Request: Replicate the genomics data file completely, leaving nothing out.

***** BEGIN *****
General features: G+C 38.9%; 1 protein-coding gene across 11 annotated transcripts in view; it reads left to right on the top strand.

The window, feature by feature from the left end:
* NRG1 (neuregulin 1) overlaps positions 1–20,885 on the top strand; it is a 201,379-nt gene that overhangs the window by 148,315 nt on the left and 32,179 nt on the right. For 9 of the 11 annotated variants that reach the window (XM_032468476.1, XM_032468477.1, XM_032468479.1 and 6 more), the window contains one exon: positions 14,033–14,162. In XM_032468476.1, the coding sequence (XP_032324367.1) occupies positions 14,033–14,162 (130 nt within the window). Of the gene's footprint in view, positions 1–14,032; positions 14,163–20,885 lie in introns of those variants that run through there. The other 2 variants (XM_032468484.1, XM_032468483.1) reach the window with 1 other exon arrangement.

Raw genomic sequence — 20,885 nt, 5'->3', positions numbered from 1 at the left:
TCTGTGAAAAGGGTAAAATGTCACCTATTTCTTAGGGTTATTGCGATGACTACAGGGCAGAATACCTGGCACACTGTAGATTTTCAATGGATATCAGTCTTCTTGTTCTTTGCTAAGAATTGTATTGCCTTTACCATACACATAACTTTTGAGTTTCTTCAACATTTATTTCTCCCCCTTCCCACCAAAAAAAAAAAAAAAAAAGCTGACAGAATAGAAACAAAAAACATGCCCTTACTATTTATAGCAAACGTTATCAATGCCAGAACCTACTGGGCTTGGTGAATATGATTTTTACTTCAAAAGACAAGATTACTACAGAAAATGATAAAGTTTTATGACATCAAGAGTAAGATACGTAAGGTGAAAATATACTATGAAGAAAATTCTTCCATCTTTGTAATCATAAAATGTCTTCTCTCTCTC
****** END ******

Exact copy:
General features: G+C 38.9%; 1 protein-coding gene across 11 annotated transcripts in view; it reads left to right on the top strand.

The window, feature by feature from the left end:
* NRG1 (neuregulin 1) overlaps positions 1–20,885 on the top strand; it is a 201,379-nt gene that overhangs the window by 148,315 nt on the left and 32,179 nt on the right. For 9 of the 11 annotated variants that reach the window (XM_032468476.1, XM_032468477.1, XM_032468479.1 and 6 more), the window contains one exon: positions 14,033–14,162. In XM_032468476.1, the coding sequence (XP_032324367.1) occupies positions 14,033–14,162 (130 nt within the window). Of the gene's footprint in view, positions 1–14,032; positions 14,163–20,885 lie in introns of those variants that run through there. The other 2 variants (XM_032468484.1, XM_032468483.1) reach the window with 1 other exon arrangement.

Raw genomic sequence — 20,885 nt, 5'->3', positions numbered from 1 at the left:
TCTGTGAAAAGGGTAAAATGTCACCTATTTCTTAGGGTTATTGCGATGACTACAGGGCAGAATACCTGGCACACTGTAGATTTTCAATGGATATCAGTCTTCTTGTTCTTTGCTAAGAATTGTATTGCCTTTACCATACACATAACTTTTGAGTTTCTTCAACATTTATTTCTCCCCCTTCCCACCAAAAAAAAAAAAAAAAAAGCTGACAGAATAGAAACAAAAAACATGCCCTTACTATTTATAGCAAACGTTATCAATGCCAGAACCTACTGGGCTTGGTGAATATGATTTTTACTTCAAAAGACAAGATTACTACAGAAAATGATAAAGTTTTATGACATCAAGAGTAAGATACGTAAGGTGAAAATATACTATGAAGAAAATTCTTCCATCTTTGTAATCATAAAATGTCTTCTCTCTCTC